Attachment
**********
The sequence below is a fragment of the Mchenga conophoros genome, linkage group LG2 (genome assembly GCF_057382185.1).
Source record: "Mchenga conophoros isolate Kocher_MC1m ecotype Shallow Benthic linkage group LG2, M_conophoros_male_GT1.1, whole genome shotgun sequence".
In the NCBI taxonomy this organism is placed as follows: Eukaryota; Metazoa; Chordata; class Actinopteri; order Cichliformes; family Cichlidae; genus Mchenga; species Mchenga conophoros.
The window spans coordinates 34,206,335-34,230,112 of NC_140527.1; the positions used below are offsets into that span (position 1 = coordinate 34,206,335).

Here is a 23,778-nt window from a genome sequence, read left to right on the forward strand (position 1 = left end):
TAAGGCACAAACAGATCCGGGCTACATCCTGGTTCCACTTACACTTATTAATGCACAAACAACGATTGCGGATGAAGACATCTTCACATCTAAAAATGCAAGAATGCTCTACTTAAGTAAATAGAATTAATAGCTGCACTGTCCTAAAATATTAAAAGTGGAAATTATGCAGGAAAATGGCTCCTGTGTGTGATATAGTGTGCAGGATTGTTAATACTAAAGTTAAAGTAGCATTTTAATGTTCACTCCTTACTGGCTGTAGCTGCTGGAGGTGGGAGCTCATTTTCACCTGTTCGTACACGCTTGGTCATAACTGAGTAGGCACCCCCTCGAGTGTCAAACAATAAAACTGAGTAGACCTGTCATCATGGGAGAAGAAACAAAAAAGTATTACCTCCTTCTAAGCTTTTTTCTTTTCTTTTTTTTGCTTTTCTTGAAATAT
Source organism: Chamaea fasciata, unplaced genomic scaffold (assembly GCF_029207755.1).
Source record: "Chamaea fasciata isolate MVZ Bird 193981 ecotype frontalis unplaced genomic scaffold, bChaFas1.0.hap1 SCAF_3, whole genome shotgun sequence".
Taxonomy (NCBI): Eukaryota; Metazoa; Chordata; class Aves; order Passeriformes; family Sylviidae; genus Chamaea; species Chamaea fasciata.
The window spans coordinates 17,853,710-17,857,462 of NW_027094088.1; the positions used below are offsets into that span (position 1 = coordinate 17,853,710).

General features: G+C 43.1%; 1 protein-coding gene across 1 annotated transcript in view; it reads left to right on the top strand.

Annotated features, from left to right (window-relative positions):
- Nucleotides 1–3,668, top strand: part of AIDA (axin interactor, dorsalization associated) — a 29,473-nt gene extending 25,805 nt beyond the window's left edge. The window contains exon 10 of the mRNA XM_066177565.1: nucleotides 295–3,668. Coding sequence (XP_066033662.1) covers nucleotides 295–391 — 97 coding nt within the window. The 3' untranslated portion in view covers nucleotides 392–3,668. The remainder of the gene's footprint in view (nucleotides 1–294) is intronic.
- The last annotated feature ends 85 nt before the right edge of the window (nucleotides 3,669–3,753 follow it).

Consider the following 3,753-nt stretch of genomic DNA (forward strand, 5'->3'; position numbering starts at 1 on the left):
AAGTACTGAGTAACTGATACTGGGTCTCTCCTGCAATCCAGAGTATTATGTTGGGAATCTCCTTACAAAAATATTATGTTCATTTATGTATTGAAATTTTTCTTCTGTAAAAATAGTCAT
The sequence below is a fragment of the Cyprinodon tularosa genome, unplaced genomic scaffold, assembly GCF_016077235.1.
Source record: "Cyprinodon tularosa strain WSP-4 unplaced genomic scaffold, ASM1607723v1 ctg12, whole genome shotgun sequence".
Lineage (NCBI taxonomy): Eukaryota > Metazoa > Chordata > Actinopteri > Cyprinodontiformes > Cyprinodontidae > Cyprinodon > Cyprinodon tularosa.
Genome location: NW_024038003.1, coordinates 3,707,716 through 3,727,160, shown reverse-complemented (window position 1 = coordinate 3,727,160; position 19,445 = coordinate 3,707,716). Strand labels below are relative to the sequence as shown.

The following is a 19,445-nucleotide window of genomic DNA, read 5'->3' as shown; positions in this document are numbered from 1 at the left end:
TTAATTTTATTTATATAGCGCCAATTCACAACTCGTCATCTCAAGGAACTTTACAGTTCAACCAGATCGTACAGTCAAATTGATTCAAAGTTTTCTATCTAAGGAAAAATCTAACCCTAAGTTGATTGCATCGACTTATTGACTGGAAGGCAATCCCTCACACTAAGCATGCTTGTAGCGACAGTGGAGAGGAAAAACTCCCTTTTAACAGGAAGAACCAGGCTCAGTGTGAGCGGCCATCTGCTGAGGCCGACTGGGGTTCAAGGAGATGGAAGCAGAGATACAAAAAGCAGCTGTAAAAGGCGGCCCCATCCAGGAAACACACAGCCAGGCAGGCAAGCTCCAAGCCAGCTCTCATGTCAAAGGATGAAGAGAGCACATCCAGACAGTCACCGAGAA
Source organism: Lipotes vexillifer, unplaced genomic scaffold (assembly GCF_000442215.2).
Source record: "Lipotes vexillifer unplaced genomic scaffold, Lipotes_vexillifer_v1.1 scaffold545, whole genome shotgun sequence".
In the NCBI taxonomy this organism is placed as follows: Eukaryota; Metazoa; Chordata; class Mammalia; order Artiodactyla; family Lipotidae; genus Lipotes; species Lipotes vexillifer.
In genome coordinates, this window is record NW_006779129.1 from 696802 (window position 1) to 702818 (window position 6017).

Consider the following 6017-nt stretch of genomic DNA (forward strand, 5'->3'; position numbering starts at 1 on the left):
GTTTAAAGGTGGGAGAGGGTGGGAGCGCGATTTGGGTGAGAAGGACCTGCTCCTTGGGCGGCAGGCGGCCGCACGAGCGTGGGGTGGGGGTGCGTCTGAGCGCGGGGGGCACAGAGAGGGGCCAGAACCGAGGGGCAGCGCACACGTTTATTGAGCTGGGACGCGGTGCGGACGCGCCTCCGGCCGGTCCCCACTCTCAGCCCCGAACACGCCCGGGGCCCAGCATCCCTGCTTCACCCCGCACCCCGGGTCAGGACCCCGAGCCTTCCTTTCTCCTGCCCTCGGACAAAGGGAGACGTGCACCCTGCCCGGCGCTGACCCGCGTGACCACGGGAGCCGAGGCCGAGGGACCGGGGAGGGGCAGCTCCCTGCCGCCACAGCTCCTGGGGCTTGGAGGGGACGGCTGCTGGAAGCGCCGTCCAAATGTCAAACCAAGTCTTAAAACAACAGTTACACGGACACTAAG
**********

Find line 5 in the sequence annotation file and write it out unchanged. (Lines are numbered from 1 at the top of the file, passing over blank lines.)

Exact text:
Here is a 23,778-nt window from a genome sequence, read left to right on the forward strand (position 1 = left end):